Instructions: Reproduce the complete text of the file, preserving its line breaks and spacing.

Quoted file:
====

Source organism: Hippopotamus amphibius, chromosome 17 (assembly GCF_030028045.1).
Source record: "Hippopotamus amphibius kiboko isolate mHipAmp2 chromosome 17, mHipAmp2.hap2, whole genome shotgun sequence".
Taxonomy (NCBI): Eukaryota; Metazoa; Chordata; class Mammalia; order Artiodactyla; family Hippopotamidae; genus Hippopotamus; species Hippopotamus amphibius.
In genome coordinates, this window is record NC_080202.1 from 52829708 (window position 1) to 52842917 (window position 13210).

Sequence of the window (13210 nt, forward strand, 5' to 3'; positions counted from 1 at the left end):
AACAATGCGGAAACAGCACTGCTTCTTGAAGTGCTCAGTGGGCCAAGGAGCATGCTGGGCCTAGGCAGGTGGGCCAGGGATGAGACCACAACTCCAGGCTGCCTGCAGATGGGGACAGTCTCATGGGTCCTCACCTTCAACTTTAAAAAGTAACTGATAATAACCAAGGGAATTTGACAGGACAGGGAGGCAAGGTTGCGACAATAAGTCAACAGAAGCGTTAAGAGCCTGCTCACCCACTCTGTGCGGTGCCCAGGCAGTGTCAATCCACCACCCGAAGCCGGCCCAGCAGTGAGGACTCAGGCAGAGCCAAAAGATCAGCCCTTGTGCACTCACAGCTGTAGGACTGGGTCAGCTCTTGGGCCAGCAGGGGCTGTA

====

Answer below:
Source organism: Hippopotamus amphibius, chromosome 17 (assembly GCF_030028045.1).
Source record: "Hippopotamus amphibius kiboko isolate mHipAmp2 chromosome 17, mHipAmp2.hap2, whole genome shotgun sequence".
Taxonomy (NCBI): Eukaryota; Metazoa; Chordata; class Mammalia; order Artiodactyla; family Hippopotamidae; genus Hippopotamus; species Hippopotamus amphibius.
In genome coordinates, this window is record NC_080202.1 from 52829708 (window position 1) to 52842917 (window position 13210).

Sequence of the window (13210 nt, forward strand, 5' to 3'; positions counted from 1 at the left end):
AACAATGCGGAAACAGCACTGCTTCTTGAAGTGCTCAGTGGGCCAAGGAGCATGCTGGGCCTAGGCAGGTGGGCCAGGGATGAGACCACAACTCCAGGCTGCCTGCAGATGGGGACAGTCTCATGGGTCCTCACCTTCAACTTTAAAAAGTAACTGATAATAACCAAGGGAATTTGACAGGACAGGGAGGCAAGGTTGCGACAATAAGTCAACAGAAGCGTTAAGAGCCTGCTCACCCACTCTGTGCGGTGCCCAGGCAGTGTCAATCCACCACCCGAAGCCGGCCCAGCAGTGAGGACTCAGGCAGAGCCAAAAGATCAGCCCTTGTGCACTCACAGCTGTAGGACTGGGTCAGCTCTTGGGCCAGCAGGGGCTGTA